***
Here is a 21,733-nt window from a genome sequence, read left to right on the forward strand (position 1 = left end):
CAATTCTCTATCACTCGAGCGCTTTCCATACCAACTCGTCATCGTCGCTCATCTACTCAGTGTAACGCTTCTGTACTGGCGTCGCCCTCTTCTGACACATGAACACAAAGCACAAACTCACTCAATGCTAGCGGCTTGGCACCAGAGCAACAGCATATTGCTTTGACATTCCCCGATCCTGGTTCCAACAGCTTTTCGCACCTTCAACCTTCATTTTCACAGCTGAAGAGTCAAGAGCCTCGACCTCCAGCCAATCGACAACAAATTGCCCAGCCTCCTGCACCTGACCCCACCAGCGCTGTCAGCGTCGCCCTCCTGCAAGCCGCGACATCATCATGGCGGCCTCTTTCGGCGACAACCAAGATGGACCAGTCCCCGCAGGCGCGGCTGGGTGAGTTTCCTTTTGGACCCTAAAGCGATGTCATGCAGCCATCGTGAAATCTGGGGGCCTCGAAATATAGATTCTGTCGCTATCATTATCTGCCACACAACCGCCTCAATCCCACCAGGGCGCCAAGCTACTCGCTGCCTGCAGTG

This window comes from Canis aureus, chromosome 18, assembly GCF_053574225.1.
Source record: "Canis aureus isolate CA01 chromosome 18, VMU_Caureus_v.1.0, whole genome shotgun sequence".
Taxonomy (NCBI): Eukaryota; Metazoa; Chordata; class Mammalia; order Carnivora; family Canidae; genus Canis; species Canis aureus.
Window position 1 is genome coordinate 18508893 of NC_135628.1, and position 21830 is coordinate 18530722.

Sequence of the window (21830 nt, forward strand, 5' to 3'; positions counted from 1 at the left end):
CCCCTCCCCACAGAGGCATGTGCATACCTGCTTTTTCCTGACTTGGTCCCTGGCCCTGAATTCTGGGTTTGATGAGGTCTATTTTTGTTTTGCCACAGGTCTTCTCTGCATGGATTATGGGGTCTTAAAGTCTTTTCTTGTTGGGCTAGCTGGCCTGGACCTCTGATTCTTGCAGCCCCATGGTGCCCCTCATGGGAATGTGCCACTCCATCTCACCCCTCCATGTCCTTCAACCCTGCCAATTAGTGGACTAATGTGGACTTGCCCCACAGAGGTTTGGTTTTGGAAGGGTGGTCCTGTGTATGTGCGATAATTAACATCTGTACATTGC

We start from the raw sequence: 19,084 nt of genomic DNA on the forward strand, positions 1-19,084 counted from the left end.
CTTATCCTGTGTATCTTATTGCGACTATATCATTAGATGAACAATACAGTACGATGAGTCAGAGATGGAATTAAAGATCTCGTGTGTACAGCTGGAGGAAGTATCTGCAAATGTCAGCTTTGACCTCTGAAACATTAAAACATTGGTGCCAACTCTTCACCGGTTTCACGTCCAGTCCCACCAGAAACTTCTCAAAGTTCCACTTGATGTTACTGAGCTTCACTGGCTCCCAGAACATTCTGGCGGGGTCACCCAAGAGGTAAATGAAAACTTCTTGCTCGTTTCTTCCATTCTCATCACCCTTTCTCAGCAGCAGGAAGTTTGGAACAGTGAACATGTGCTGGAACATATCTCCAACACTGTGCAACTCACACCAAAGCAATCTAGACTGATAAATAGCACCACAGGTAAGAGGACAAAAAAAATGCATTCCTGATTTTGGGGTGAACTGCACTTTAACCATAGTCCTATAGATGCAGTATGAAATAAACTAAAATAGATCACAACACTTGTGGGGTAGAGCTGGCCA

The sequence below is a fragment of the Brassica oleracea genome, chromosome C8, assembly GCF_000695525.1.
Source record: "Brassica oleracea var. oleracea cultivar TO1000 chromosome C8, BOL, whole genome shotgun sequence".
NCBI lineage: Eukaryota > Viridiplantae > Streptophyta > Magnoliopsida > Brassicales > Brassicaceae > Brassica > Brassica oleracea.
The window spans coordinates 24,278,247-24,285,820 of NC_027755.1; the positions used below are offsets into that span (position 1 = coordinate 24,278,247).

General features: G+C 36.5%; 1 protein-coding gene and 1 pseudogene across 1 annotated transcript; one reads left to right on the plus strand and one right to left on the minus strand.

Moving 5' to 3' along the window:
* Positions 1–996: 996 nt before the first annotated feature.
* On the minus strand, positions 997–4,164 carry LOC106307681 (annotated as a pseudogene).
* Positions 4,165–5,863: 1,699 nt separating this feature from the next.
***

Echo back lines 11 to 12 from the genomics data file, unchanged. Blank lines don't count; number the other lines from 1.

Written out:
The sequence below is a fragment of the Brassica oleracea genome, chromosome C8, assembly GCF_000695525.1.
Source record: "Brassica oleracea var. oleracea cultivar TO1000 chromosome C8, BOL, whole genome shotgun sequence".